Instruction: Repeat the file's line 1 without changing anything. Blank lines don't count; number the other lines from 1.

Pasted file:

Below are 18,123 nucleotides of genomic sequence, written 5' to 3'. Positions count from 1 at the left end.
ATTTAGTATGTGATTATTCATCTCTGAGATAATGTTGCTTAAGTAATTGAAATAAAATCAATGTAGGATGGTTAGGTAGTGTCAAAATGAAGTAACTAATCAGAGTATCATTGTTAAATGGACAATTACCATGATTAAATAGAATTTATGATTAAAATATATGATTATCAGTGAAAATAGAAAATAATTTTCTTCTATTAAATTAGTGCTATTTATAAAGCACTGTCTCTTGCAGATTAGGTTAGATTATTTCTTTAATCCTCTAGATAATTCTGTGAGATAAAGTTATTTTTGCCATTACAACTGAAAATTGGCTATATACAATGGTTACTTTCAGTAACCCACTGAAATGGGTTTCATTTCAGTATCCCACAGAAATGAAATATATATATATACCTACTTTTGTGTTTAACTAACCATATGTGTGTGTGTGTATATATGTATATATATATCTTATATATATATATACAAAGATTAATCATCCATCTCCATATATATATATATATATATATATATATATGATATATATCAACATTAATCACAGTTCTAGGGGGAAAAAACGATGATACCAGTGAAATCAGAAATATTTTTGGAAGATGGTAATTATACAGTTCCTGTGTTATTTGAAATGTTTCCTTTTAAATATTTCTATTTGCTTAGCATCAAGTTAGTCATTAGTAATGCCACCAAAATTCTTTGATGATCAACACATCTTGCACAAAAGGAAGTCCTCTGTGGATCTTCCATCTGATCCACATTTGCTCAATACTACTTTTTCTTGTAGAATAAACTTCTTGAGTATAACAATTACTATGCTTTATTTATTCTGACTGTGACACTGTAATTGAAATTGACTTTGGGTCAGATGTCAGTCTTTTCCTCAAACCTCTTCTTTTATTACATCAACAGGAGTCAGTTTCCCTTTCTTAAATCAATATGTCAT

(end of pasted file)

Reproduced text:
Below are 18,123 nucleotides of genomic sequence, written 5' to 3'. Positions count from 1 at the left end.